Vaginal hysterectomy is a surgical procedure to remove the uterus through the vagina.
During a vaginal hysterectomy, the surgeon detaches the uterus from the ovaries, fallopian tubes and upper vagina, as well as from the blood vessels and connective tissue that support it, before removing the uterus.
Vaginal hysterectomy involves a shorter time in the hospital, lower cost and faster recovery than an abdominal hysterectomy, which requires an incision in your lower abdomen. However, depending on the size and shape of your uterus or the reason for the surgery, vaginal hysterectomy might not be possible. Your doctor will talk to you about other surgical options, such as an abdominal hysterectomy.
Hysterectomy often includes removal of the cervix as well as the uterus. When the surgeon also removes one or both ovaries and fallopian tubes, it’s called a total hysterectomy with salpingo-oophorectomy. All of these organs are part of your reproductive system and are situated in your pelvis.
Types of hysterectomy
There are various types of hysterectomy. The type you have depends on why you need the operation and how much of your womb and surrounding reproductive system can safely be left in place
The main types of hysterectomy are:
total hysterectomy – the womb and cervix (neck of the womb) are removed; this is the most commonly performed operation
subtotal hysterectomy – the main body of the womb is removed, leaving the cervix in place.
total hysterectomy with bilateral salpingo-oophorectomy – the womb, cervix, fallopian tubes (salpingectomy) and ovaries (oophorectomy) are removed.
radical hysterectomy – the womb and surrounding tissues are removed, including the fallopian tubes, part of the vagina, ovaries, lymph glands and fatty tissue.
Why it’s done
Vaginal hysterectomy treats various gynaecological problems, including:
- Fibroids: Many hysterectomies are done to permanently treat these benign tumors in your uterus that can cause persistent bleeding, anemia, pelvic pain, pain during intercourse and bladder pressure. For large fibroids, you might need surgery that removes your uterus through an incision in your lower abdomen (abdominal hysterectomy).
- Endometriosis: This occurs when the tissue lining your uterus (endometrium) grows outside the uterus, involving the ovaries, fallopian tubes or other organs. Most women with endometriosis have a laparoscopic or robotic hysterectomy or abdominal hysterectomy, but sometimes a vaginal hysterectomy is possible.
- Adenomyosis: This occurs when the tissue that normally lines the uterus grows into the uterine wall. An enlarged uterus and painful, heavy periods result.
- Gynaecological cancer: If you have cancer of the uterus, cervix, endometrium or ovaries, or precancerous changes, your doctor might recommend a hysterectomy. Most often, treatment for ovarian cancer involves an abdominal hysterectomy, but sometimes vaginal hysterectomy is appropriate for women with cervical or endometrial cancer.
- Uterine prolapse: When pelvic supporting tissues and ligaments weaken or stretch out, the uterus can sag into the vagina, causing urine leakage, pelvic pressure or difficulty with bowel movements. Removing the uterus and repairing supportive tissues might relieve those symptoms.
- Abnormal uterine bleeding: When medication or a less invasive surgical procedure doesn’t control irregular, heavy or very long periods, hysterectomy may be needed.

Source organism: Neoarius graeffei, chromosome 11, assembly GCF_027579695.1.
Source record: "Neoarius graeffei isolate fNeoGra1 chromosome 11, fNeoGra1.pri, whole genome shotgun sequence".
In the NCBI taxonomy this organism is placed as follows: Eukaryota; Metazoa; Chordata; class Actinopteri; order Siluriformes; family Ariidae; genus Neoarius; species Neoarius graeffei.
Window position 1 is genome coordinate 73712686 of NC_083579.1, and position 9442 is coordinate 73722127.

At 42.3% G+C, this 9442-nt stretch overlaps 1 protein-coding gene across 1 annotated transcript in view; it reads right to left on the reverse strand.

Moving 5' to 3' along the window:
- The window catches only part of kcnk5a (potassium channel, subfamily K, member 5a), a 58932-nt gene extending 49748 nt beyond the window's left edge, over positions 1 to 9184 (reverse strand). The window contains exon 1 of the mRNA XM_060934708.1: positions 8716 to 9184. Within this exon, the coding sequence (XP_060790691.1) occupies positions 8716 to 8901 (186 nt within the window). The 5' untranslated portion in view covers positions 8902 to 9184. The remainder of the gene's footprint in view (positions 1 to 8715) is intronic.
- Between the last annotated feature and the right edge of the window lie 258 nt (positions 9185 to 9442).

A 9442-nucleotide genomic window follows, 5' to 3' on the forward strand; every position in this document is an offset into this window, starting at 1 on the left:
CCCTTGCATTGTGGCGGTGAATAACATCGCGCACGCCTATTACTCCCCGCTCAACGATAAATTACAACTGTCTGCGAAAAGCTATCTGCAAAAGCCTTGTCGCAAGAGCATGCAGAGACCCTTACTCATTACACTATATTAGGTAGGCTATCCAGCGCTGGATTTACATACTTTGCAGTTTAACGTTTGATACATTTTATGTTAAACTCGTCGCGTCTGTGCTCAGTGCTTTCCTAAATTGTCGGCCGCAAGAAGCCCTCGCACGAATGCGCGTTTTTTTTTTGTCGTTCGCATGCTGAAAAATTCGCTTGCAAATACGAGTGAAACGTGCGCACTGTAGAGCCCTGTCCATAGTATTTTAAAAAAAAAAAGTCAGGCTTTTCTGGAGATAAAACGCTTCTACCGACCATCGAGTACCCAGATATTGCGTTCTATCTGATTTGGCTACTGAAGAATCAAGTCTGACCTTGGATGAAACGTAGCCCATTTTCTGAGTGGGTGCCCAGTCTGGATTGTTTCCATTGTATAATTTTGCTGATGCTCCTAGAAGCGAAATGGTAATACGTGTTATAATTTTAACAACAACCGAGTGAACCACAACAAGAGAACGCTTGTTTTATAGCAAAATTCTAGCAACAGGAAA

- Chronic pelvic pain: If your pain is clearly caused by a uterine condition, hysterectomy might help, but only as a last resort. Chronic pelvic pain can have several causes, so an accurate diagnosis of the cause is critical before having a hysterectomy.
Laparoscopic or robotic hysterectomy
You might be a candidate for a laparoscopically assisted vaginal hysterectomy (LAVH) or robotic hysterectomy. Both procedures allow your surgeon to remove the uterus vaginally while being able to see your pelvic organs through a slender viewing instrument called a laparoscope.
Your surgeon performs most of the procedure through small abdominal incisions aided by long, thin surgical instruments inserted through the incisions. Your surgeon then removes the uterus through an incision made in your vagina.
Your surgeon might recommend LAVH or robotic hysterectomy if you have scar tissue on your pelvic organs from prior surgeries or from endometriosis.
Advantages of Vaginal hysterectomy Surgery
Minimally invasive laparoscopic hysterectomy produces excellent patient outcomes and offers many advantages over a traditional hysterectomy, including:
- Shorter hospital stays. In most cases, LH patients are discharged the same day or require an overnight stay, versus a three-to-four-day stay for traditional hysterectomy patients.
- Little to no blood loss as a result of smaller, shallower incisions.
- Lower risk of abdominal infection and other complications.
- Less pain. Patients generally can use a non-narcotic pain reliever if one is needed, as opposed to IV morphine or other prescription painkillers often given to patients who have a traditional hysterectomy.
- Faster recovery time. LH patients typically return to normal activities within one to two weeks, compared to four to six weeks for traditional hysterectomy.
- Minimal scarring. In many patients the scars become virtually unnoticeable.
Laparoscopic Vaginal Hysterectomy Products
- Laparoscopic Grasper
- Vessel Sealer Cutter
- Multifunction Trocar
- Monopolar scissor
- Veress Needle
- Uterine Manipulator
- Monopolar Electrodes
- Bissinger Bipolar Grasper
- Suction Irrigation Set
- Laparoscopy Trolley
- Endoscope Camera System
- Co2 Insufflator
- Electrosurgical Unit
- LED Light Source
- Video Recorder